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Original Research ARTICLE

Front. Public Health, 18 April 2013 | https://doi.org/10.3389/fpubh.2013.00011

Daily walking and life expectancy of elderly people in the Iowa 65+ Rural Health Study

  • Jiann-Ping Hsu College of Public Health, Georgia Southern University, Statesboro, GA, USA

The purpose of this paper is to investigate the hypothesis that outdoor daily walking, as an exercise, has an effect on the rate of mortality among those elderly people in the Iowa 65+ Rural Health Study (RHS). RHS is a prospective longitudinal cohort study of 8 years follow-up from 1981 to 1989. It consists of a random sample of 3,673 individuals (1,420 men and 2,253 women) aged 65 or older living in Washington and Iowa counties of the State of Iowa. Our analysis was conducted only on those non-institutional individuals who could without any help walk across a small room; this reduced the total number of individuals in the study to 2,717. Moreover, a total of 923 individuals died during the period of the study. The life histories of those individuals were obtained and divided into two cohorts; one containing 1,134 who exercise daily by walking and the other containing 1,583 who do not exercise daily by walking. The interviewers asked participants about 17 medical conditions, from which 13 are included in our study. We found that daily walking exercise is related inversely to total mortality before and after adjusting for the other factors in particular for age group and health conditions. We observed that hazard ratio (HR) of death was the highest among those individuals having a history of cancer (HR = 2.971) and history of stroke (HR = 2.127). However, individuals with a history of stroke in the “daily walking group” have HR = 0.856 and their risk of death were reduced by 81% compared to those in no “daily walking group.”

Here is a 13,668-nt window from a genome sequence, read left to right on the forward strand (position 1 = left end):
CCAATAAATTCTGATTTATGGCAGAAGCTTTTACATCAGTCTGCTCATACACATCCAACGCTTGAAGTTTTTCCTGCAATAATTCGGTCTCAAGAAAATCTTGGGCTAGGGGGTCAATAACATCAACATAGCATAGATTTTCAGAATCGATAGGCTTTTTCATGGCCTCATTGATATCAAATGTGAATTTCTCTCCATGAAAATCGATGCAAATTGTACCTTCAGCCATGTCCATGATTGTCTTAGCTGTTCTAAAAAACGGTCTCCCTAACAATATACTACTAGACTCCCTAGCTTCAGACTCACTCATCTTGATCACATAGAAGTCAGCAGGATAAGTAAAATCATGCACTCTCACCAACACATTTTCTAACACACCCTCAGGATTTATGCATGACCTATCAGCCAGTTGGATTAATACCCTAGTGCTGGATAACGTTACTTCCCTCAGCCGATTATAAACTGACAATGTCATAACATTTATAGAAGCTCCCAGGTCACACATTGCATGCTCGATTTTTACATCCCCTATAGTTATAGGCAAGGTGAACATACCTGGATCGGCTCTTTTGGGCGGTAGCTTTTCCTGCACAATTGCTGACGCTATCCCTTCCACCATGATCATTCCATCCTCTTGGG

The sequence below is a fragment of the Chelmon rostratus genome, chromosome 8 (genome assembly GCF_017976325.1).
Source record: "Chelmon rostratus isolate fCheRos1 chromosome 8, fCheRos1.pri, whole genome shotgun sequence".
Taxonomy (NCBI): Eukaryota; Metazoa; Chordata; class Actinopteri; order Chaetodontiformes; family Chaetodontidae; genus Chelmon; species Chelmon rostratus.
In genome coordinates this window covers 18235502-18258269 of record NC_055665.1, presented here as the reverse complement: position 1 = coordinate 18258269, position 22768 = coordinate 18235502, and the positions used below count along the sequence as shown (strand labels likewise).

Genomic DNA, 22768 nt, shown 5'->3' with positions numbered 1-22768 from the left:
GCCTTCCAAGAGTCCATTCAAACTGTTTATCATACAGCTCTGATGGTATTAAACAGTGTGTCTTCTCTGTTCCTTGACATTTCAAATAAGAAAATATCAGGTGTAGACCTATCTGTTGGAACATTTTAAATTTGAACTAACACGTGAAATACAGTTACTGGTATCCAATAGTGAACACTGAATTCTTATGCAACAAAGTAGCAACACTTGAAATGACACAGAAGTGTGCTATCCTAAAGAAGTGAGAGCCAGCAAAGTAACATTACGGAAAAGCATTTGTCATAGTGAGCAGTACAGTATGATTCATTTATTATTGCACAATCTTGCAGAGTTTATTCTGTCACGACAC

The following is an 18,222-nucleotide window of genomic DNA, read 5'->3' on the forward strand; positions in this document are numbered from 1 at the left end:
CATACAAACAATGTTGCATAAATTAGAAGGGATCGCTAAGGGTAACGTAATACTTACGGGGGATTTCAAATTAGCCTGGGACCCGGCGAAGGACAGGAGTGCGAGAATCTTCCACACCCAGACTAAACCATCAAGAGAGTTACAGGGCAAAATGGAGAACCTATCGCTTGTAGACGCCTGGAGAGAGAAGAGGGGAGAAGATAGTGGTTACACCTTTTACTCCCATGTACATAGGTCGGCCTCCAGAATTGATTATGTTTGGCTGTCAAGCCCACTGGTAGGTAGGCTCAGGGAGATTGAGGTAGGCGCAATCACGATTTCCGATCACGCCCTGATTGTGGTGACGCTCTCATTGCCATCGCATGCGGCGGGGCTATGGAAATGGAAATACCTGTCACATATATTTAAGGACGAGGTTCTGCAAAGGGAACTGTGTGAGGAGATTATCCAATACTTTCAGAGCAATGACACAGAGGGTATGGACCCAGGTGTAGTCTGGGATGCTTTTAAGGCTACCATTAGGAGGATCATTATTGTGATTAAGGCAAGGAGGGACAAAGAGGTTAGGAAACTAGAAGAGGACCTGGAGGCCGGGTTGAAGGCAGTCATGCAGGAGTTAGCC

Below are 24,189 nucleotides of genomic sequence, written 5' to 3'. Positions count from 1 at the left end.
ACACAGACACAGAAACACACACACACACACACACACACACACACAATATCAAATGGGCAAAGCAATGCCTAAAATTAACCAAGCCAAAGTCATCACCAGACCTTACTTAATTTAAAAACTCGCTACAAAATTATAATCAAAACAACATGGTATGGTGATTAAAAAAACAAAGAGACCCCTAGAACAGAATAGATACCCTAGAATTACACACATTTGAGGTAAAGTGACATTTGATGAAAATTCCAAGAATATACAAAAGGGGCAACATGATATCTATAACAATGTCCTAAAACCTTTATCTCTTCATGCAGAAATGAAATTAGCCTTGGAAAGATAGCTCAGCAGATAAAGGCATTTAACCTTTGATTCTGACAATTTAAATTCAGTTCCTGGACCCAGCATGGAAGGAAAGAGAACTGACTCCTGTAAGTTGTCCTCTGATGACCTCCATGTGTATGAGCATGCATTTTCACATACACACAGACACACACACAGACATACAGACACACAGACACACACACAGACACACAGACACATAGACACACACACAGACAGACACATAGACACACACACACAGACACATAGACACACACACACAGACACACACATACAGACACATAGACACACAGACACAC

Introduction

Since the time of the ancient Greeks, physical exercise has been praised as an adjunct to good health (1). Studies during the past 20 years have confirmed the value of physical activity in relationship to life expectancy. Physiological and psychological benefits of regular exercise in case of athletes, sedentary people, and coronary heart disease patients are investigated by many researchers, for example see (1, 2, 3). Moreover, walking as one of the physical activities has been studied, revealing an inverse relationship with coronary heart disease, stroke, diabetes, and other health problems, see for example (4, 5, 6, 7, 8, 9, 10, 11, 12).